Lake Tahoe ski resorts offering flurry of deals
Northern Nevada Business Weekly
As the economy thaws, Tahoe ski areas are offering a flurry of deals to lure people to the slopes this season.
In one of the most dramatic moves, Squaw Valley USA dropped season pass prices by roughly $1,000, the first time the exclusive resort has offered a value pass deal. This year from March 20 through May 11 Squaw Valley offered passes for as low as $369 as part of the resort’s celebration of its 60th anniversary year and 50th anniversary of hosting the winter Olympics. The last time Squaw Valley passes were priced so low was in 1980.
“Now more than ever, incredible deals are out there,” said Troy Hawks, spokesman of the National Ski Areas Association, headquartered in Lakewood, Colo. Ski area visits nationwide totaled 53.4 million last season, down 5 percent from the 2007-2008 season, but still the fourth largest season, in terms of visitors, on record, according to a National Ski Areas Association report. Ski areas in the southern part of the country fared better than in northern areas. The Tahoe region saw a 10 percent decline in visitors, versus a 1 percent decline among ski areas in Southern California, Arizona and southern Nevada, the report said.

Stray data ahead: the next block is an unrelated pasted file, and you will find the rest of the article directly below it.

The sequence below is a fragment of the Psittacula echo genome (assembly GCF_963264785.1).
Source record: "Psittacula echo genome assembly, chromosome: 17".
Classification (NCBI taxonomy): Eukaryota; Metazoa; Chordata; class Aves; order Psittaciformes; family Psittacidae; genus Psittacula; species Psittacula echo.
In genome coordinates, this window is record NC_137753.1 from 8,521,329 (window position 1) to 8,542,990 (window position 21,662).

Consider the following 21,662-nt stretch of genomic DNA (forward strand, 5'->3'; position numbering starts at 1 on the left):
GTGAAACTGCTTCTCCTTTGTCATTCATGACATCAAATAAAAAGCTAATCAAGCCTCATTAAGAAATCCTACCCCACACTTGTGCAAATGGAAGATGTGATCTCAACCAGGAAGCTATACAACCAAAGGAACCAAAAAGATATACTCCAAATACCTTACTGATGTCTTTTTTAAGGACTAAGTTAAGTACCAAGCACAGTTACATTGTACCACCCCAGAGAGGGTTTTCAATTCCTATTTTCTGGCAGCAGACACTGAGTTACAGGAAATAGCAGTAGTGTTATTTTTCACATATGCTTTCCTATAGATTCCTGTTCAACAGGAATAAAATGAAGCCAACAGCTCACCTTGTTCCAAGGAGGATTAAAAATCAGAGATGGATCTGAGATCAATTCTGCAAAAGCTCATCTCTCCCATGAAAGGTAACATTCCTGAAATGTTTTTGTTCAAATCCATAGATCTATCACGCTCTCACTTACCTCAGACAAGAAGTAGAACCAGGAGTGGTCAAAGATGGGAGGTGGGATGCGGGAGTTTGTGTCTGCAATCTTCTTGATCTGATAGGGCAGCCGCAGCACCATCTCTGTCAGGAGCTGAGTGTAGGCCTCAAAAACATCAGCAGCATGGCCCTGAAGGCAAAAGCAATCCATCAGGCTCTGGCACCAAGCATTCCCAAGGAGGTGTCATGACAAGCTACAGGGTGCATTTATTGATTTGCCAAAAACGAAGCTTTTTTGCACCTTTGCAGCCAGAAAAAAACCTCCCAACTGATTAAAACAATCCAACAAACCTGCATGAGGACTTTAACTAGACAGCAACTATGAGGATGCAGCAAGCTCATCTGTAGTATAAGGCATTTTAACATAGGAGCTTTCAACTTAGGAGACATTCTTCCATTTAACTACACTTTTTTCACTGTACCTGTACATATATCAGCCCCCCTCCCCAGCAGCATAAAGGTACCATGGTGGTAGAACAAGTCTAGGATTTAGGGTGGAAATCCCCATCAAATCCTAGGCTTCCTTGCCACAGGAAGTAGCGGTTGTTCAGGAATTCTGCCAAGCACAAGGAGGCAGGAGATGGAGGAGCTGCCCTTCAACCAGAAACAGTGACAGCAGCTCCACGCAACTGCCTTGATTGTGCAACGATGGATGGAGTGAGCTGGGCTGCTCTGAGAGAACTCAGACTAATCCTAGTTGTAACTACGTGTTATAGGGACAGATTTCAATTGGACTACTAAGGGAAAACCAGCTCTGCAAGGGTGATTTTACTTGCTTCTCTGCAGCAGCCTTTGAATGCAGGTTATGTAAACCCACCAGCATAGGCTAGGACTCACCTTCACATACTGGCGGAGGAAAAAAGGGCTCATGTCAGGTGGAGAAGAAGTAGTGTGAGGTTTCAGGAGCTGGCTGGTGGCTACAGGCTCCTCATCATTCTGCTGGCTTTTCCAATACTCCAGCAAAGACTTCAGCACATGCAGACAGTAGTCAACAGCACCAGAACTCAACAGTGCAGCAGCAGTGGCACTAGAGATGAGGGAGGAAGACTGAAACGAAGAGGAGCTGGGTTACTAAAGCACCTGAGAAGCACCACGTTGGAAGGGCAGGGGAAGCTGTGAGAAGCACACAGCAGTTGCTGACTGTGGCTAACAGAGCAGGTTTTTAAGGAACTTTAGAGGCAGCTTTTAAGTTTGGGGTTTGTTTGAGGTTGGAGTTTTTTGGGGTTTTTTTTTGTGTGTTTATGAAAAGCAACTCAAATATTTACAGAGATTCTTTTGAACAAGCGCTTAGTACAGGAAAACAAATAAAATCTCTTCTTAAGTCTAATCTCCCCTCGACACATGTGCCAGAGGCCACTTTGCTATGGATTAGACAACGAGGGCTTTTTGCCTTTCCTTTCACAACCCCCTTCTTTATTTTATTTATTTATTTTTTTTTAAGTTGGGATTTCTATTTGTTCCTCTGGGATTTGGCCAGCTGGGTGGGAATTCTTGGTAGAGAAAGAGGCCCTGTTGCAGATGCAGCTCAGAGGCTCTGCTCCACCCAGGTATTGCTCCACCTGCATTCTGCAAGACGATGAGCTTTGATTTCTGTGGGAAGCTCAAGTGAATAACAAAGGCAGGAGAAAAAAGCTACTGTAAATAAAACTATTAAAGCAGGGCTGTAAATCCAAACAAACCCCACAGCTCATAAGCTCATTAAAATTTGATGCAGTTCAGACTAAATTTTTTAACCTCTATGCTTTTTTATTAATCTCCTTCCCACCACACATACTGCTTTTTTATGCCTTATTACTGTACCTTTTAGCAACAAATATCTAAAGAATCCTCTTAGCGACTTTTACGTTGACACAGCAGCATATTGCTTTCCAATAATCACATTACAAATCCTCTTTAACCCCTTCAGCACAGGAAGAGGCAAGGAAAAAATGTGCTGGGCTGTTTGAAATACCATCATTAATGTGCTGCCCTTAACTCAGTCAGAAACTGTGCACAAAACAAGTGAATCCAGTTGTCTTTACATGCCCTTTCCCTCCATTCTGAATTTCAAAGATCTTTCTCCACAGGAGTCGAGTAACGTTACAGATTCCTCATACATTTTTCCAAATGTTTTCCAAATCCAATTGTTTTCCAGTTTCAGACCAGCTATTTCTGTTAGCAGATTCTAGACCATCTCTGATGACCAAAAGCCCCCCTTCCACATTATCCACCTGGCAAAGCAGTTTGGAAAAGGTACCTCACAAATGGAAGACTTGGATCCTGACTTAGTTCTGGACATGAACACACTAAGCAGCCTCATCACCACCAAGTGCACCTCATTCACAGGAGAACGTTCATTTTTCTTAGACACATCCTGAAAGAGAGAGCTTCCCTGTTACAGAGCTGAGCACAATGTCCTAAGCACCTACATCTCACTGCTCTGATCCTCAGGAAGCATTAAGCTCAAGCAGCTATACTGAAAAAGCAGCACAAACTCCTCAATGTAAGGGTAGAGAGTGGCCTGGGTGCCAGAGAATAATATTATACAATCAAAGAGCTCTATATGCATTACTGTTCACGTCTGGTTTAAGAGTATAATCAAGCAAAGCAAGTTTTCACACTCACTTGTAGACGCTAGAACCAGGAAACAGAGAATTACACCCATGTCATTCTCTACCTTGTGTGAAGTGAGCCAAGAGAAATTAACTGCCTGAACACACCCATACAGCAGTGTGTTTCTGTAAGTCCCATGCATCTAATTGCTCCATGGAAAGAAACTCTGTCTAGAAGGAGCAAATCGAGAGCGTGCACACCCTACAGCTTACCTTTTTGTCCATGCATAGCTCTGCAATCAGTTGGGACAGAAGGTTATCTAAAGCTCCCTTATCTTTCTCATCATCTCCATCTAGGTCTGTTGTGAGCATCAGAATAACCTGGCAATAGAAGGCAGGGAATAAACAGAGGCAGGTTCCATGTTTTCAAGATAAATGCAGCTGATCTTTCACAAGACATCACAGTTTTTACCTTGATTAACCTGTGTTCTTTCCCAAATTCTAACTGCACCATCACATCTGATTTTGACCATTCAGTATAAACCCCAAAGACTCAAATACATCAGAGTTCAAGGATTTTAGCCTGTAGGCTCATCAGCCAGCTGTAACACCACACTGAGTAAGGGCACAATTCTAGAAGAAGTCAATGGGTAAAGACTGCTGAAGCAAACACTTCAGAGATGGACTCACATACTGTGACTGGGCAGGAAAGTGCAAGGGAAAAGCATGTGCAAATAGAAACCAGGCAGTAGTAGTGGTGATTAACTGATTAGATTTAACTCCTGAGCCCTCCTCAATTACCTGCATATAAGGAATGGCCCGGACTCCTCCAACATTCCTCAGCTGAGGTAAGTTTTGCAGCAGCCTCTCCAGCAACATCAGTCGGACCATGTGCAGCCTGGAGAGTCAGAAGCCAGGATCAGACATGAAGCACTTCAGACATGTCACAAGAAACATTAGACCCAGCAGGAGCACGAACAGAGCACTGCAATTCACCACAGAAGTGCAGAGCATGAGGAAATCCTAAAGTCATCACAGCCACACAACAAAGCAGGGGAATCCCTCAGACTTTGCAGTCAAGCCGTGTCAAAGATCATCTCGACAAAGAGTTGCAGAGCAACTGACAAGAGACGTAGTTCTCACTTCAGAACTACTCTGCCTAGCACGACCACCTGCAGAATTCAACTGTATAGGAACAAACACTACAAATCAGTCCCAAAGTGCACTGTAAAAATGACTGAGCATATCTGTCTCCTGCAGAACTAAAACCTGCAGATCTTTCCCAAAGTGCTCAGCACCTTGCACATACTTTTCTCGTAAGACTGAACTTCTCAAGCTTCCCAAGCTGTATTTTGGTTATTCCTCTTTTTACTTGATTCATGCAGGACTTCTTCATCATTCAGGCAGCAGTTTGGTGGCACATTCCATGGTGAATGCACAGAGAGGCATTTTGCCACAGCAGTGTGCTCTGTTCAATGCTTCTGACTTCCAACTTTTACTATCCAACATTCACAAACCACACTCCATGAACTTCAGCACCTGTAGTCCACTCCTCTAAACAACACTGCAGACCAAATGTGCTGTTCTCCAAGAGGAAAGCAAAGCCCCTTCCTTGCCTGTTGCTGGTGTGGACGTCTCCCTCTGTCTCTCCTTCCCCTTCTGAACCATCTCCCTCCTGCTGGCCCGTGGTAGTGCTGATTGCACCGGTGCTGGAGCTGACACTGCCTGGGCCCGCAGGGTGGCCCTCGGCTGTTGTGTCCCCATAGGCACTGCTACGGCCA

With budget-minded skiers staying closer to home, smaller, day-oriented areas close to major markets actually benefited from the down economy, some reporting record numbers of visits, Hawks said. Overnight drive markets did better than overnight fly markets, and destination resorts reported fewer overnight visits and shorter stays. Ski areas of all types reported ancillary revenues, such as ski school, food and beverage proceeds, were down last season, according to the association. Still, ski resorts across the country are weathering the economic storminess fairly well, Hawks said, in part because of the sheer passion of skiers, who consider the sport part of their basic lifestyles.
“In my experience I’ve seen that snow trumps economy woes,” said Kayla Anderson, spokeswoman for Mt. Rose-Ski Tahoe. “When there’s a big snowstorm, people make it happen to come up here to go skiing. Also, I think that people are taking more ‘staycations,’ coming to Lake Tahoe instead of flying out to Colorado for their annual trips.”